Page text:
To the Editor:
If you want to run for Congress, you need money. A lot of money.
To win election, U.S. House members raised, on average, $1,900 per day, every day, for an entire two-year term — including weekends and holidays. That’s $1.4 million per House member, on average.
Winning senators raised $8.5 million, on average — $3,900 per day. (These figures are for the 2008 election, from the nonpartisan Center for Responsive Politics.)
The main sources of this campaign money are interest groups that want something from government. Once elected, politicians often pay back their campaign contributors with special access and favorable laws. This common practice is contrary to the public interest, yet legal.
The oil and gas industry is notable. The industry has donated $180 million to political candidates since 1989, making it the eighth biggest spender out of 80 industries analyzed. Between 1998 and 2005, ExxonMobil spent close to $67 million on in-house and contract lobbyists, ranking the company first for donations among all the oil and gas companies.
The return ExxonMobil and the industry gets for the millions it spends on lobbyists and campaign contributions comes back in the billions. The industry as a whole receives over $100 million per year in direct federal subsidies. Records filed with the Senate Public Records Office show that Exxon lobbyists focus most of their time on bills that address energy, global warming, environmental rules, and foreign policy. Targets of Exxon lobbyists are not just members of Congress, but nearly every agency as well. In 2005 alone, Exxon reported lobbying the State Department, White House, Environmental Protection Agency, Energy Department, Office of Management and Budget, Department of the Interior, and the Transportation Department. The 2005 Energy Bill is a prime example of how political dollars translate into legislation. The Energy Bill, in effect until 2010, authorized $4 billion in federal subsidies to the oil and gas industry.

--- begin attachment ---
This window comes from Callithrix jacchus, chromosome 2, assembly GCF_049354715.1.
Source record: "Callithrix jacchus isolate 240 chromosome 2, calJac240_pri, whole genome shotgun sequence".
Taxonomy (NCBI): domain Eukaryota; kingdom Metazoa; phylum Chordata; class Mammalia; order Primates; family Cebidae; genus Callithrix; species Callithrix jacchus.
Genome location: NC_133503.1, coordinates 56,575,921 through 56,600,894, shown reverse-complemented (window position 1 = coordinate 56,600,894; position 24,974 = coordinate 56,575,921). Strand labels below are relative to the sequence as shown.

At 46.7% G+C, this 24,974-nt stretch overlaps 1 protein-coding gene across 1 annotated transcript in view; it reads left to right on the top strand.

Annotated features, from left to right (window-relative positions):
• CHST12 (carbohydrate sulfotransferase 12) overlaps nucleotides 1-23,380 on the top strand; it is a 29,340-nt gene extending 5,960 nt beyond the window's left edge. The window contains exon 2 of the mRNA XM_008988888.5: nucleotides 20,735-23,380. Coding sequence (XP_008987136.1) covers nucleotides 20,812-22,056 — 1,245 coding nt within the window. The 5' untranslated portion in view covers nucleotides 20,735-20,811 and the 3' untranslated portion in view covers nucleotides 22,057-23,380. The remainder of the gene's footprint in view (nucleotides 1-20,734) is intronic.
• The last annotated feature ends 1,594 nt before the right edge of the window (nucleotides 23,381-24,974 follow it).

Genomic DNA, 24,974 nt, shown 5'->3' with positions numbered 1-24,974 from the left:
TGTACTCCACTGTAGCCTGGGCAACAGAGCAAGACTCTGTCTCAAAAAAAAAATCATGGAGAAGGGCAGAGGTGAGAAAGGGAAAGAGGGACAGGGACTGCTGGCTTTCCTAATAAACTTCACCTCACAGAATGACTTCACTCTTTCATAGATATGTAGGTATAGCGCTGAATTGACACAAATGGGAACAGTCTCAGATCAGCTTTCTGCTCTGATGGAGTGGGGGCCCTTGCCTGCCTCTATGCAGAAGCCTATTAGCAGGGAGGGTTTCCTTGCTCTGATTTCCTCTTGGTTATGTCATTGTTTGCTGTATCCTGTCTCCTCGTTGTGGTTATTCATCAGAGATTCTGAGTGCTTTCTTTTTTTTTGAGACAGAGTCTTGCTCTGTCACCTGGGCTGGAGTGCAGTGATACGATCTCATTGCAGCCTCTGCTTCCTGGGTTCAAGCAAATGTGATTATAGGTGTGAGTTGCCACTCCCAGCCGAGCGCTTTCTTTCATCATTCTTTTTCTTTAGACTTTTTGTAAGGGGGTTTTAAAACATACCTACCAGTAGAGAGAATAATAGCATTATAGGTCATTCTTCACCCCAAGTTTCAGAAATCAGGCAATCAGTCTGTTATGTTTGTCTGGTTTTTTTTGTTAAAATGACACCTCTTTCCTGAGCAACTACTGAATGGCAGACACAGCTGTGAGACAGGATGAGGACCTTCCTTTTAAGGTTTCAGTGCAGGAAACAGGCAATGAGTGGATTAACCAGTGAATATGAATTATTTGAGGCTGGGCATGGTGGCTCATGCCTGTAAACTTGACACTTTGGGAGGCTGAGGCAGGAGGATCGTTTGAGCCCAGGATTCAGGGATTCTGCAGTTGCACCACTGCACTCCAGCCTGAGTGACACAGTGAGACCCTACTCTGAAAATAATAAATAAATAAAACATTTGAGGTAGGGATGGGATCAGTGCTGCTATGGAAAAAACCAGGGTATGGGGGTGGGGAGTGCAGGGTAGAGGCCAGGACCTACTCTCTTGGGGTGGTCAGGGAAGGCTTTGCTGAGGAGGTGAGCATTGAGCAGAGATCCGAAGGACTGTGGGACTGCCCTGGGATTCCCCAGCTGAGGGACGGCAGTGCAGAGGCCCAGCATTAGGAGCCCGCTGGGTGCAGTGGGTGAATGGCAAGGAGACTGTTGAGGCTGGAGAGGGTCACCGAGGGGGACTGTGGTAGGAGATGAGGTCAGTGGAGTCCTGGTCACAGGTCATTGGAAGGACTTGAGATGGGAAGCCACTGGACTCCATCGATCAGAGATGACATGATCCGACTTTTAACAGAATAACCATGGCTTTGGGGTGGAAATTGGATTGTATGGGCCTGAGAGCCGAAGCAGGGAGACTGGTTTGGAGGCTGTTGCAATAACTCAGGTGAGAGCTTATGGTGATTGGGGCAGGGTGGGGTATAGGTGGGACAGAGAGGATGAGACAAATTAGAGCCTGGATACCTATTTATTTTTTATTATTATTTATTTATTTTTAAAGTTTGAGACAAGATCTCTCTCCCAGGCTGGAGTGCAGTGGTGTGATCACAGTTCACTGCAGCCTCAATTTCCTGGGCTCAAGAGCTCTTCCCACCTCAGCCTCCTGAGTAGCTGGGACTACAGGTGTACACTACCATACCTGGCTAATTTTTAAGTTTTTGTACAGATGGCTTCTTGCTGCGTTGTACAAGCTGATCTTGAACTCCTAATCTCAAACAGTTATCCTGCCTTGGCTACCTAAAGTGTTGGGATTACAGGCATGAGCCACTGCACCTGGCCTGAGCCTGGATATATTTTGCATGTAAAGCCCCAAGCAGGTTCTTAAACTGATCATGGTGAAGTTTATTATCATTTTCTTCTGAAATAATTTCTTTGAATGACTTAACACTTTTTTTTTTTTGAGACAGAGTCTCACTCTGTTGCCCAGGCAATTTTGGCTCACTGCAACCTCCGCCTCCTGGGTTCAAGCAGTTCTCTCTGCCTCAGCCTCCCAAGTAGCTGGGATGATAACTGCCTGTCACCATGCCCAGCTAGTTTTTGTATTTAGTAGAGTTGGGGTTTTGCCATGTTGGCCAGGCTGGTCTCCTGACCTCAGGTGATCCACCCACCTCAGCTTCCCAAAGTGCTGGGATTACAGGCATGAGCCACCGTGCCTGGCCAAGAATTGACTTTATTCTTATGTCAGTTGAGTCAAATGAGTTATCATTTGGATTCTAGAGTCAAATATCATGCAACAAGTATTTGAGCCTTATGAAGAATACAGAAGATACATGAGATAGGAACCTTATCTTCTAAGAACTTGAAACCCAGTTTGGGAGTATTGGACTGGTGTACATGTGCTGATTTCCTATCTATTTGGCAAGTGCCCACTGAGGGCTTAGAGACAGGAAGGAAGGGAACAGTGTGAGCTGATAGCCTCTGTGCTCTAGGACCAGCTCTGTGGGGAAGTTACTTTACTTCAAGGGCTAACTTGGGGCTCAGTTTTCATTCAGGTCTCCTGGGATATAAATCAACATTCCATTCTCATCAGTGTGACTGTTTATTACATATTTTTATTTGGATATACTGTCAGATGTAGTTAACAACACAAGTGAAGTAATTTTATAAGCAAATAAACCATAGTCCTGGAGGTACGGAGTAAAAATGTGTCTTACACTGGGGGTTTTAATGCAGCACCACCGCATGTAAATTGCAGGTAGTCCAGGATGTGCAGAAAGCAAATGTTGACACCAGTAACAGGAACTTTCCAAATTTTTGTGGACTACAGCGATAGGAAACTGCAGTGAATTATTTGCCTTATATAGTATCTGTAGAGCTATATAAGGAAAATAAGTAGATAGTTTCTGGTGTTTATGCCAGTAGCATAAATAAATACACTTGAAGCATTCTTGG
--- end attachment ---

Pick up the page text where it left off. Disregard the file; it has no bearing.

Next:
Political spending by the coal industry is on track to exceed that of the 2008 cycle, when the presidency was at stake and Congress appeared determined to move forward with a national energy policy designed to address climate change by cutting back on the use of coal and petroleum.
Coal industry spending on campaigns and lobbying is substantial and growing.
In the October 29, 2010 New York Times article by John M. Broder, Luke Popovich, chief spokesman for the mining association, said, “We’re very concerned about the cost of a range of regulations that have been proposed or are pending and very concerned about what we view to be the very suspect science that E.P.A. says is behind the regulatory jihad against us.”
The E.P.A. says it is not at war with coal-mining companies or coal-burning utilities but is carrying out its legal mandate to protect public health and the environment.
“E.P.A. does not have a problem with coal, or any other industry,” said Brendan Gilfillan, a senior agency spokesman. “E.P.A. is committed to doing its job, which is to minimize the pollution that might come from these industries. E.P.A.’s actions are firmly grounded in both the best available science and the law — in fact, in many cases E.P.A. is operating under legal deadlines after rules from the previous administration were thrown out by the courts.”
It will be interesting as to whose words will resonate loudest in the halls of Congress, those originating from the deep pockets of Big Energy companies, or those emanating from the empty pockets of the purported anti-oil, anti-natural gas, and anti-coal “jihadists” who have been able to infiltrate the EPA.